Bees and their young are healthier when mites live-in, report researchers from the Smithsonian Tropical Research Institute in Panama and the University of Texas at Austin.
Mutually beneficial cleaning relationships have been documented for shrimps and fish that eat parasites on larger fish, but this is the first confirmation of a cleaning relationship between two different species on land.
Tropical sweat bees in the genus Megalopta tunnel into rotten wood, excavating cells for their young that they feed with nectar and pollen. Researchers working at field sites throughout Panama noticed that sweat-bee nests sometimes housed mites and that more young bees died in nests that did not contain mites than in nests that did.
"The mutualistic nature of bee-mite symbioses was hypothesized repeatedly but had never been demonstrated empirically," said Natalia Biani, short-term fellow in Staff Scientist William Wcislo's lab at STRI and graduate student in professor Ulrich Mueller's lab at the University of Texas, Austin.Biani placed the contents of the brood cells in water and plated the liquid on Petri dishes in order to count the number of fungal colonies from nests with and without mites. "When we took away the mites, the bee nests got dirtier. When we added mites, fungus counts went down. It is pretty clear that the mites clean up the cells where the young are growing," Biani said. In return, the mites receive a clean, dry home, fungus to eat and free bee rides to new nests.
Nanoparticle Exposure Can Awaken Dormant Viruses in the Lungs
16.01.2017 | Helmholtz Zentrum München - Deutsches Forschungszentrum für Gesundheit und Umwelt
Cholera bacteria infect more effectively with a simple twist of shape
13.01.2017 | Princeton University
Among the general public, solar thermal energy is currently associated with dark blue, rectangular collectors on building roofs. Technologies are needed for aesthetically high quality architecture which offer the architect more room for manoeuvre when it comes to low- and plus-energy buildings. With the “ArKol” project, researchers at Fraunhofer ISE together with partners are currently developing two façade collectors for solar thermal energy generation, which permit a high degree of design flexibility: a strip collector for opaque façade sections and a solar thermal blind for transparent sections. The current state of the two developments will be presented at the BAU 2017 trade fair.
As part of the “ArKol – development of architecturally highly integrated façade collectors with heat pipes” project, Fraunhofer ISE together with its partners...
At TU Wien, an alternative for resource intensive formwork for the construction of concrete domes was developed. It is now used in a test dome for the Austrian Federal Railways Infrastructure (ÖBB Infrastruktur).
Concrete shells are efficient structures, but not very resource efficient. The formwork for the construction of concrete domes alone requires a high amount of...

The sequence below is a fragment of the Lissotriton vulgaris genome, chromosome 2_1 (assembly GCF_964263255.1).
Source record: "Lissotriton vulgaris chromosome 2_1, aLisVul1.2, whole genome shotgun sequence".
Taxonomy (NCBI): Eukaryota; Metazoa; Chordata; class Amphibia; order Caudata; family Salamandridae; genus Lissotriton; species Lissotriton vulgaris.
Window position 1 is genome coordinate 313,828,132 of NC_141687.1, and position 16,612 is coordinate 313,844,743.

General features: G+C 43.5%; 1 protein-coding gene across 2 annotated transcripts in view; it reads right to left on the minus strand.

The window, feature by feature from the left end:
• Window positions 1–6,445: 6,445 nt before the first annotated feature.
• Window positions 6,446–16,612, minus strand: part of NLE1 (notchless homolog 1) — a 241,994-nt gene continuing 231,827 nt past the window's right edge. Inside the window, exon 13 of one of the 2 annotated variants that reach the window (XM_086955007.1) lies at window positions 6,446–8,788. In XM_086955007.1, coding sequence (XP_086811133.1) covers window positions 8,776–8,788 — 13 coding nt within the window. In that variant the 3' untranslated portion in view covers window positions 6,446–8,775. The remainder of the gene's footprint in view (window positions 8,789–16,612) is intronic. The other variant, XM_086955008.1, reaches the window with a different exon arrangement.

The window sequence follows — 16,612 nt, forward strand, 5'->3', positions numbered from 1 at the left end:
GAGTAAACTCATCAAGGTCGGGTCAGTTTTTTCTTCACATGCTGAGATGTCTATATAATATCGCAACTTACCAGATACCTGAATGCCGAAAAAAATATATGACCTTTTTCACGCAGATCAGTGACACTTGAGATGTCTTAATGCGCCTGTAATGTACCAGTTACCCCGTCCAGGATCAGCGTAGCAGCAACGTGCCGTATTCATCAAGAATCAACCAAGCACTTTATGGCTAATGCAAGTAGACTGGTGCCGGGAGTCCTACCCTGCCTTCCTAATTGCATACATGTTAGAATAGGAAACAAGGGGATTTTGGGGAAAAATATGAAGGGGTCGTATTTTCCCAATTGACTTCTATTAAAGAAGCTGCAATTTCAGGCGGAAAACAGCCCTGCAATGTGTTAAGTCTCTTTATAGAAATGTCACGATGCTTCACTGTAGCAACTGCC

Many pathogens use certain sugar compounds from their host to help conceal themselves against the immune system. Scientists at the University of Bonn have now, in cooperation with researchers at the University of York in the United Kingdom, analyzed the dynamics of a bacterial molecule that is involved in this process. They demonstrate that the protein grabs onto the sugar molecule with a Pac Man-like chewing motion and holds it until it can be used. Their results could help design therapeutics that could make the protein poorer at grabbing and holding and hence compromise the pathogen in the host. The study has now been published in “Biophysical Journal”.
The cells of the mouth, nose and intestinal mucosa produce large quantities of a chemical called sialic acid. Many bacteria possess a special transport system...
UMD, NOAA collaboration demonstrates suitability of in-orbit datasets for weather satellite calibration
"Traffic and weather, together on the hour!" blasts your local radio station, while your smartphone knows the weather halfway across the world. A network of...
Fiber-reinforced plastics (FRP) are frequently used in the aeronautic and automobile industry. However, the repair of workpieces made of these composite materials is often less profitable than exchanging the part. In order to increase the lifetime of FRP parts and to make them more eco-efficient, the Laser Zentrum Hannover e.V. (LZH) and the Apodius GmbH want to combine a new measuring device for fiber layer orientation with an innovative laser-based repair process.
Defects in FRP pieces may be production or operation-related. Whether or not repair is cost-effective depends on the geometry of the defective area, the tools...
10.01.2017 | Event News
09.01.2017 | Event News
05.01.2017 | Event News
16.01.2017 | Power and Electrical Engineering
16.01.2017 | Information Technology
16.01.2017 | Power and Electrical Engineering